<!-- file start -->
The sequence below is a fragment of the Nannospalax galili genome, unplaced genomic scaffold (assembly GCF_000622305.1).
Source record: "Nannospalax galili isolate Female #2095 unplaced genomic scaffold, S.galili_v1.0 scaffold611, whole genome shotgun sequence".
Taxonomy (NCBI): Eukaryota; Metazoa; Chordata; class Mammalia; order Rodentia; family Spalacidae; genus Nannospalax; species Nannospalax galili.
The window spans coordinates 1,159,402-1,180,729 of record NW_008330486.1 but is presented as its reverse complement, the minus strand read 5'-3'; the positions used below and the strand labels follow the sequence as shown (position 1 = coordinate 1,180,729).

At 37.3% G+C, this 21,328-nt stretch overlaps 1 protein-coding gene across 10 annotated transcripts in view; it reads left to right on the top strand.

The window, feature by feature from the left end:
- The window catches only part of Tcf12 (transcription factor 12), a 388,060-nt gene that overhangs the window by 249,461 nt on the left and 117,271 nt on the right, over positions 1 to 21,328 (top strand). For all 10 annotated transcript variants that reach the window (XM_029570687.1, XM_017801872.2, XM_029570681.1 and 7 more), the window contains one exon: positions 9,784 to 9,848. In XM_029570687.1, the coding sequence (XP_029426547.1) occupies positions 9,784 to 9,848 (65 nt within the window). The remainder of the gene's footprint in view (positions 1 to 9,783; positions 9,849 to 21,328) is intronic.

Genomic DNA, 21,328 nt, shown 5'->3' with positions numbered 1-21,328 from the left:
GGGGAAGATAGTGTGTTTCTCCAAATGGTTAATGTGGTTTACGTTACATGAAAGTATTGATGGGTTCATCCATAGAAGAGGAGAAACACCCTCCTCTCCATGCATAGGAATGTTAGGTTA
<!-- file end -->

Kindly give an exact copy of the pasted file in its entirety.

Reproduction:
The sequence below is a fragment of the Nannospalax galili genome, unplaced genomic scaffold (assembly GCF_000622305.1).
Source record: "Nannospalax galili isolate Female #2095 unplaced genomic scaffold, S.galili_v1.0 scaffold611, whole genome shotgun sequence".
Taxonomy (NCBI): Eukaryota; Metazoa; Chordata; class Mammalia; order Rodentia; family Spalacidae; genus Nannospalax; species Nannospalax galili.
The window spans coordinates 1,159,402-1,180,729 of record NW_008330486.1 but is presented as its reverse complement, the minus strand read 5'-3'; the positions used below and the strand labels follow the sequence as shown (position 1 = coordinate 1,180,729).

At 37.3% G+C, this 21,328-nt stretch overlaps 1 protein-coding gene across 10 annotated transcripts in view; it reads left to right on the top strand.

The window, feature by feature from the left end:
- The window catches only part of Tcf12 (transcription factor 12), a 388,060-nt gene that overhangs the window by 249,461 nt on the left and 117,271 nt on the right, over positions 1 to 21,328 (top strand). For all 10 annotated transcript variants that reach the window (XM_029570687.1, XM_017801872.2, XM_029570681.1 and 7 more), the window contains one exon: positions 9,784 to 9,848. In XM_029570687.1, the coding sequence (XP_029426547.1) occupies positions 9,784 to 9,848 (65 nt within the window). The remainder of the gene's footprint in view (positions 1 to 9,783; positions 9,849 to 21,328) is intronic.

Genomic DNA, 21,328 nt, shown 5'->3' with positions numbered 1-21,328 from the left:
GGGGAAGATAGTGTGTTTCTCCAAATGGTTAATGTGGTTTACGTTACATGAAAGTATTGATGGGTTCATCCATAGAAGAGGAGAAACACCCTCCTCTCCATGCATAGGAATGTTAGGTTA